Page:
" School that fierce passion down, ere it unman,
Ere it o'erthrow thee. Thou art on a height
Most perilous, and beneath thee spreads the sea.
And the storm gathers."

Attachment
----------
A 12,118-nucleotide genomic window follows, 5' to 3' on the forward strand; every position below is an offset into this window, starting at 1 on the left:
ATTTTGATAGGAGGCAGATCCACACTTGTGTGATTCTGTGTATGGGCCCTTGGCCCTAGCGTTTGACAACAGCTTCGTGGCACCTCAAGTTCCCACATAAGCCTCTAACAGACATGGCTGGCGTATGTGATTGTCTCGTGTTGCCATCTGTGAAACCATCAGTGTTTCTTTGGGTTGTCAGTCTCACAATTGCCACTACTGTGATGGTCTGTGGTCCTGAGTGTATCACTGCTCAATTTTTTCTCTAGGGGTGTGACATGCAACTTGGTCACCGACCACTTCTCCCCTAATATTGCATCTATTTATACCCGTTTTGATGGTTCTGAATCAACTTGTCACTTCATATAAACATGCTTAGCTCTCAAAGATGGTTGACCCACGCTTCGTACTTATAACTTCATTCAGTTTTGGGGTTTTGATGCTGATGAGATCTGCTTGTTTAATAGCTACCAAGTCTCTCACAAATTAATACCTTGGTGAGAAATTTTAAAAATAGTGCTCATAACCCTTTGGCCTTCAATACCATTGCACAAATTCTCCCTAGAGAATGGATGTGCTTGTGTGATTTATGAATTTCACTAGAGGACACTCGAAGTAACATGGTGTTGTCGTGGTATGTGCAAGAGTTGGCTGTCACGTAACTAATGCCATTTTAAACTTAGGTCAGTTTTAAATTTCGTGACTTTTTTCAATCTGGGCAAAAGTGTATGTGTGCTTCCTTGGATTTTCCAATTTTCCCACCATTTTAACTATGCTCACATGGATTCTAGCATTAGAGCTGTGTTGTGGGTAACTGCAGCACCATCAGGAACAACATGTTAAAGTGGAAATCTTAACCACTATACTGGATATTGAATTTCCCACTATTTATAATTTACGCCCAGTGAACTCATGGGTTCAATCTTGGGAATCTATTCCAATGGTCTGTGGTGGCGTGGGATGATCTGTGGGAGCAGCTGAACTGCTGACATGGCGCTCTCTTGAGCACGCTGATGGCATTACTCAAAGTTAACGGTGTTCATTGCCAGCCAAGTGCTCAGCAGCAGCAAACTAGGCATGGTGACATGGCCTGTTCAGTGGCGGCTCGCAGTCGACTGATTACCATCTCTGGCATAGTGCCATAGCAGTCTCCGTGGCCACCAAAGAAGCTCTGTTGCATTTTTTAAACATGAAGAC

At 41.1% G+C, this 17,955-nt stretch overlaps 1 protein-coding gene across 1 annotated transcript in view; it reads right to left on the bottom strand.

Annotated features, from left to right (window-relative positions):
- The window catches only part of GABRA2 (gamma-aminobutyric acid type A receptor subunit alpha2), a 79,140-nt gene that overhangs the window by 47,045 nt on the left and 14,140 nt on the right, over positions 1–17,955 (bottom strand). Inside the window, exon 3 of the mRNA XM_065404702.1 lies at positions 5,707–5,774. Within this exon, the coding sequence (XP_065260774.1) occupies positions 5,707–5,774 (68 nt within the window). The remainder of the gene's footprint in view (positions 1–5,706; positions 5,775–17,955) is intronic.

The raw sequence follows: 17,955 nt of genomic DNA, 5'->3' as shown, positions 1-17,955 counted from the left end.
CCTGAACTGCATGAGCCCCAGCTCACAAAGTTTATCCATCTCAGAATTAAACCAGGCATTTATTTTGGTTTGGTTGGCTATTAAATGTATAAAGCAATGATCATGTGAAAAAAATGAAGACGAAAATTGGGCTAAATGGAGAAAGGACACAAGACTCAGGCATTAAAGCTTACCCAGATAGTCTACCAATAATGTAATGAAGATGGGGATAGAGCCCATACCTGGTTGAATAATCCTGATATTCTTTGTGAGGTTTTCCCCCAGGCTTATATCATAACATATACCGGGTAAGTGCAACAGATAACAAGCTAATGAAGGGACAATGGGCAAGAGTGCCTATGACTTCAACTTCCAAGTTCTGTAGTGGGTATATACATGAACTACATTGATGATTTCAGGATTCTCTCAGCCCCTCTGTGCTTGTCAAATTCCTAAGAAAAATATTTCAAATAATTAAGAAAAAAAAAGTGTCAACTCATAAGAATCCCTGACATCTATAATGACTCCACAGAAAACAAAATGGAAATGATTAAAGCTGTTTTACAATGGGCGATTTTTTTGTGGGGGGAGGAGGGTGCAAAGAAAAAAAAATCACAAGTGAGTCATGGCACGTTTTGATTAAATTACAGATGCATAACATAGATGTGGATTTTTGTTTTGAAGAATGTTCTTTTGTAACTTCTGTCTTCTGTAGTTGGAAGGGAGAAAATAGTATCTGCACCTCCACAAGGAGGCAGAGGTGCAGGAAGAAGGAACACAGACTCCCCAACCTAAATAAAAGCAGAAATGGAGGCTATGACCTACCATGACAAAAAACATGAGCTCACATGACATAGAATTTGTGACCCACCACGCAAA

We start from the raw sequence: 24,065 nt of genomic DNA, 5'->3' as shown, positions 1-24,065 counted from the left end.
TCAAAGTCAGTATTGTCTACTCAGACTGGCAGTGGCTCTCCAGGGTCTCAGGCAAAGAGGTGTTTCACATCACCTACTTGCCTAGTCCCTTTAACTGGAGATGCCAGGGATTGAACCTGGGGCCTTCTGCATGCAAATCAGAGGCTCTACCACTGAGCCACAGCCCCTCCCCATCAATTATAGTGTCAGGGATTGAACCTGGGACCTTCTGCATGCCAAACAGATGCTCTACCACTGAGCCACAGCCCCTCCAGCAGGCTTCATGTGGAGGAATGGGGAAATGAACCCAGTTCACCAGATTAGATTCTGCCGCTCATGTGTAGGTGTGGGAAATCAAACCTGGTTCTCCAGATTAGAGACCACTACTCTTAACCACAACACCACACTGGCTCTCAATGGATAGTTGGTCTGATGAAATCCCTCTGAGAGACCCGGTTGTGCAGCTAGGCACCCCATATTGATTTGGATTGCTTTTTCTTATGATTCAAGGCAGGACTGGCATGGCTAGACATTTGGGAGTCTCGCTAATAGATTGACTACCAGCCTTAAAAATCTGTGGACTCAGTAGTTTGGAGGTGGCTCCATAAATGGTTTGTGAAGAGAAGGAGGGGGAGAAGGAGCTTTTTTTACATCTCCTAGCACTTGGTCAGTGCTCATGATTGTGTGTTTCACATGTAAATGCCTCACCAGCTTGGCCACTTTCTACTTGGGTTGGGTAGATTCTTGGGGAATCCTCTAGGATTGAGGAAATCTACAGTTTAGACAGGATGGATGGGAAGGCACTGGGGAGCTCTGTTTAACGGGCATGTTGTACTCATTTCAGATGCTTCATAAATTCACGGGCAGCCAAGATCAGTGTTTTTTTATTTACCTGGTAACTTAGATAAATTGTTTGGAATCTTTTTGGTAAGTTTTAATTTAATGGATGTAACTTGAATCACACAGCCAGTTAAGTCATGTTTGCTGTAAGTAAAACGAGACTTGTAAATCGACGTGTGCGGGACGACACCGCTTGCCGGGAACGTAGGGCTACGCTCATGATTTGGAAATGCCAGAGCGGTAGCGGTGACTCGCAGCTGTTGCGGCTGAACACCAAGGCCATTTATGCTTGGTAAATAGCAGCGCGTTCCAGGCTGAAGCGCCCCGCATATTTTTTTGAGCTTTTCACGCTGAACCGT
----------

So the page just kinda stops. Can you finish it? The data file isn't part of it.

LEAVING Bess Matthews, as we have seen, under the influence of a sad and feverish spirit, Hugh Grayson, as if seeking to escape the presence of a pursuing and painful thought, plunged deeper and deeper into the forest, out of the pathway, though still in the direction of his own home. His mind was now a complete chaos, in which vexation and disappointment, not to speak of self‐ reproach, were active principles of misrule. He felt deeply the shame following upon the act of espionage of which he had been guilty, and though conscious that it was the consequence of a momentary paroxysm that might well offer excuse, he was, nevertheless, too highly gifted with sensibility not to reject those suggestions of his mind which at moments sought to extenuate it. Perhaps, too, his feeling of abasement was not a little exaggerated by the stern and mortifying rebuke which had fallen from the lips of that being whose good opinion had been all the world to him. With these feelings at work, his mood was in no sort enviable; and when, at nightfall, he reached the dwelling of his mother, it was in a condition of mind which drove him, a reckless savage, into a corner of the apartment opposite that in which sat the old dame croning over the pages of the sacred volume. She looked up at intervals, and cursorily surveyed, in brief glances, the features of her son; whose active mind and feverish ambition, warring as they ever did against that condition of life imposed upon him by the necessities of his birth and habitation, had ever been an object of great solicitude to his surviving parent. He had been her pet in his childhood — her pride as he grew older, and began to exhibit the energies and graces of a strongly-marked and highly original, though unschooled intellect. Not without ambition and an appreciation of public honours, the old woman could not but regard her son as promising to give elevation to the name of his then unknown family; a hope not entirely extrava